Cancer is a top cause of death each year — and even though treatments are getting better, the hope for a cure still remains out of reach.
Researchers might have taken a big step in the right direction, however, with the introduction of revumenib. This experimental drug is administered in pill form and early evidence shows that roughly 30% of patients with terminal leukemia are completely cured after taking it.
What doctors are saying
A study touting the efficacy of this pill explains that it works by preventing menin (a protein that causes blood cells to become cancerous) from forming.
Dr. Ghayas Issa, who was one of the study’s authors, noted that “about half” of the patients who participated in the trial saw leukemia cells vanish from their bone marrow.
“We’re incredibly hopeful by these results of patients that received this drug,” the doctor said. “This was their last chance.”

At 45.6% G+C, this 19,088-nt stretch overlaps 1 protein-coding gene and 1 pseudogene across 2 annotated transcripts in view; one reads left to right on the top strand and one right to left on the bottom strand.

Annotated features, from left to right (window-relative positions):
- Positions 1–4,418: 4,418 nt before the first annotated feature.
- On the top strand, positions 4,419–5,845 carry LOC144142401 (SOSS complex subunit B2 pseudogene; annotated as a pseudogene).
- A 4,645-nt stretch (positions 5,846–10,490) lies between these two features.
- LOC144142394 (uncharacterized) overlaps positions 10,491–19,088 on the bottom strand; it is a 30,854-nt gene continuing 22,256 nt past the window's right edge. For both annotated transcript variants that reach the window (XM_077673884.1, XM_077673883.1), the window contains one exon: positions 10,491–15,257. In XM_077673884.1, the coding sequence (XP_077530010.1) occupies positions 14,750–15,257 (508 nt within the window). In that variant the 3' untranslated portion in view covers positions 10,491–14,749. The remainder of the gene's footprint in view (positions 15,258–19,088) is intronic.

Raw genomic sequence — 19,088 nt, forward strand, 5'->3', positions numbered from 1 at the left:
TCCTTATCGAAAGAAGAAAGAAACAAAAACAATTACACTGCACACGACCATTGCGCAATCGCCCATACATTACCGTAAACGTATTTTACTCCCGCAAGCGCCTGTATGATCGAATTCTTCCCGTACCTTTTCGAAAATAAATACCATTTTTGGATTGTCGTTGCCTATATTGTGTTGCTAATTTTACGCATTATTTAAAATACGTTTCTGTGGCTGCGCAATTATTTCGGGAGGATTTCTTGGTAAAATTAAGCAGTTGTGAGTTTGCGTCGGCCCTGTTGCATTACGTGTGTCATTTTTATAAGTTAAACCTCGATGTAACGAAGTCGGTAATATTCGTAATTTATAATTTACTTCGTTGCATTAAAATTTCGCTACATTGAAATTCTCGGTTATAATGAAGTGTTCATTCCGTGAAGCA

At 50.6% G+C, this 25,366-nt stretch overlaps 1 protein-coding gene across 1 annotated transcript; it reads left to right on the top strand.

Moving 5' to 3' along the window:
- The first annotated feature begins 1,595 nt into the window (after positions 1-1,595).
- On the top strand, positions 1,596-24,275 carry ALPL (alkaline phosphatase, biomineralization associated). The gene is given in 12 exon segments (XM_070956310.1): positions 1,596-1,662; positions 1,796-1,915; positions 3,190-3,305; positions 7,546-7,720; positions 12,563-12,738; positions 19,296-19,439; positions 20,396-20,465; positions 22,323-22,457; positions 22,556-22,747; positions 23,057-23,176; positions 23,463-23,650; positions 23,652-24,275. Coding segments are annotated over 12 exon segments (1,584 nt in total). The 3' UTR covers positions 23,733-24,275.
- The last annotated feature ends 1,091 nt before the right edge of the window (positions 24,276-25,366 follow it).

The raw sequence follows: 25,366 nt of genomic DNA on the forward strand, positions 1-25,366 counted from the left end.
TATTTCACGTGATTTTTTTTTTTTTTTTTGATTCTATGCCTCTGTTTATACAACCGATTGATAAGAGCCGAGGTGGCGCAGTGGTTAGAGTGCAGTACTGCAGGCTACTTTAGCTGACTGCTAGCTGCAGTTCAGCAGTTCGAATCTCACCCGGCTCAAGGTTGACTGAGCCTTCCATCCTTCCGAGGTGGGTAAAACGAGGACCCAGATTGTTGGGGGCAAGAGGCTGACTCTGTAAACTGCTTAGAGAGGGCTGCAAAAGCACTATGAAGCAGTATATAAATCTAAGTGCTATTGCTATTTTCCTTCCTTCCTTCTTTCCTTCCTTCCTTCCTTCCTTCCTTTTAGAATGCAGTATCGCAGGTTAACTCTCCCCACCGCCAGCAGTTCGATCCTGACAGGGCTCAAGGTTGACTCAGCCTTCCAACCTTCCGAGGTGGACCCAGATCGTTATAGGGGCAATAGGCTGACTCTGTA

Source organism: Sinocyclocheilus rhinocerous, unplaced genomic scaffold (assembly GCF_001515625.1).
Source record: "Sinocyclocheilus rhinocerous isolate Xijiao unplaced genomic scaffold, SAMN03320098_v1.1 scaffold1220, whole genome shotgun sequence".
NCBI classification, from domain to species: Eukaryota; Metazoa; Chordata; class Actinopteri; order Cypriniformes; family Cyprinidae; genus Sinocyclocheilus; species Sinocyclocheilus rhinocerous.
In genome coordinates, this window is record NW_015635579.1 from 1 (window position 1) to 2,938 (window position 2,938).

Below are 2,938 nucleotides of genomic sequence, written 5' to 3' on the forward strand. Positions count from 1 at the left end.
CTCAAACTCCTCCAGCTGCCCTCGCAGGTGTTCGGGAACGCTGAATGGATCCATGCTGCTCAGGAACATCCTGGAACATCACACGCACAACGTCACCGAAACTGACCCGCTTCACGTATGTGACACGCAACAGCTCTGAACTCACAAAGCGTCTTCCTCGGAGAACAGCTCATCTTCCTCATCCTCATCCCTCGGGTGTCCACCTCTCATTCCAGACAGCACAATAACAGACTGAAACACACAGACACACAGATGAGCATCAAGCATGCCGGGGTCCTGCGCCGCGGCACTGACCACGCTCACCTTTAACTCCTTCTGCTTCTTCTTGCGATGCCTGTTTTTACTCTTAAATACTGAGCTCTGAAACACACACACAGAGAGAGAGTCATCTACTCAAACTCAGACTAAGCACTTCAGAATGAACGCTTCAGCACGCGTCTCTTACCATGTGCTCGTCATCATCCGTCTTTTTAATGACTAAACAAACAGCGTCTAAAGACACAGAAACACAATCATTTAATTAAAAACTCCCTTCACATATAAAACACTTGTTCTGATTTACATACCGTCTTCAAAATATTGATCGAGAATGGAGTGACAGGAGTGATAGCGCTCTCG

About 53% responded positively to revumenib, including nearly one-third who experienced complete remission.
It’s not for everyone
The reason that nearly half of the patients do not see these positive results from the pill is that it only treats a particular type of leukemia caused by malfunctioning genes or fused chromosomes.
In those cases, revumenib offers a new lease on life.
Algimante Daugeliate was one of those patients who began taking the drug about two years ago. Now, she’s a healthy 23-year-old who has been able to graduate from college and begin her career as an architect.
“I was desperate,” she said. “It was like living through a horrible movie. I felt like death was imminent, and I was just 21 years old.”
For those who responded to the drug but did not experience complete remission, following up with a bone marrow or stem cell transplant has proven an effective follow-up treatment.